Pandemic Helps Stir Interest in Teaching Financial Literacy
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In the latest round of legislative proposals, some states are only promoting financial skills, while some would make the subject a requirement for a degree. For example, Ohio is considering a proposal that students must pass half a credit grade in personal finance to graduate. The class must be taught by a teacher trained in the subject.
The bill would also create a fund that can help fund training to teach the subject, said Senator Steve Wilson, a Republican and former bank director who co-sponsored the bill. He said he was confident the bill would be elected from the committee this month.
“Children come out of school with no knowledge of finance,” said Senator Wilson. “You go into the world severely disadvantaged.”
Many proponents of financial literacy consider a full semester course to be the gold standard for personal finance instruction. Rebecca Maxcy, director of the Financial Education Initiative at the University of Chicago, said many courses focused primarily on skills like writing a check or filing taxes. While these lessons can be helpful, it is important that the courses include discussion of how personal values and attitudes towards money influence behavior, as well as an examination of financial systems and potential barriers students will encounter in the world of money.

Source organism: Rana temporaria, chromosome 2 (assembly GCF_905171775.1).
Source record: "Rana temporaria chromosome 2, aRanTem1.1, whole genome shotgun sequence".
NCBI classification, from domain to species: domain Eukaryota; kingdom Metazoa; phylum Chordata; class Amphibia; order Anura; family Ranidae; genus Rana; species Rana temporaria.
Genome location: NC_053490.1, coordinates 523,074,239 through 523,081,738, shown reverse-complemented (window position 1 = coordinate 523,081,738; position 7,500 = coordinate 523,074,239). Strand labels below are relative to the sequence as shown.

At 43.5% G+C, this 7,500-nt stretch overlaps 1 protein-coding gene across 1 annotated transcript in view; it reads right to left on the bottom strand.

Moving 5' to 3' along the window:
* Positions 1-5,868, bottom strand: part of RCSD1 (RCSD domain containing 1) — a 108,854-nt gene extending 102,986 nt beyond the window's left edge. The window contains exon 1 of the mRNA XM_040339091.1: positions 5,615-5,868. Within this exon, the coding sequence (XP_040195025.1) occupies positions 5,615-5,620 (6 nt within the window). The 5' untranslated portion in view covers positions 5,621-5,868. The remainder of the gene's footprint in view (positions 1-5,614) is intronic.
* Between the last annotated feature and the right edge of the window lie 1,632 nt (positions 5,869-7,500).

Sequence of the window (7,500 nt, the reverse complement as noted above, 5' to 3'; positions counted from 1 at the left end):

Questions like “Who will benefit from opening a bank account?” can lead to meaningful discussions, she said.
However, some curriculum options provide a more condensed basic education.
Everfi, a digital education company, offers a free seven-session program for high school financial literacy. Students take interactive, self-guided lessons on topics such as banking, budgeting, and college funding.
Sidney Strause, a freshman at Marshall University in West Virginia, said she took Everfi’s course as a junior in high school. Classes were assigned as part of another course she was taking and typically lasted 45 minutes to an hour.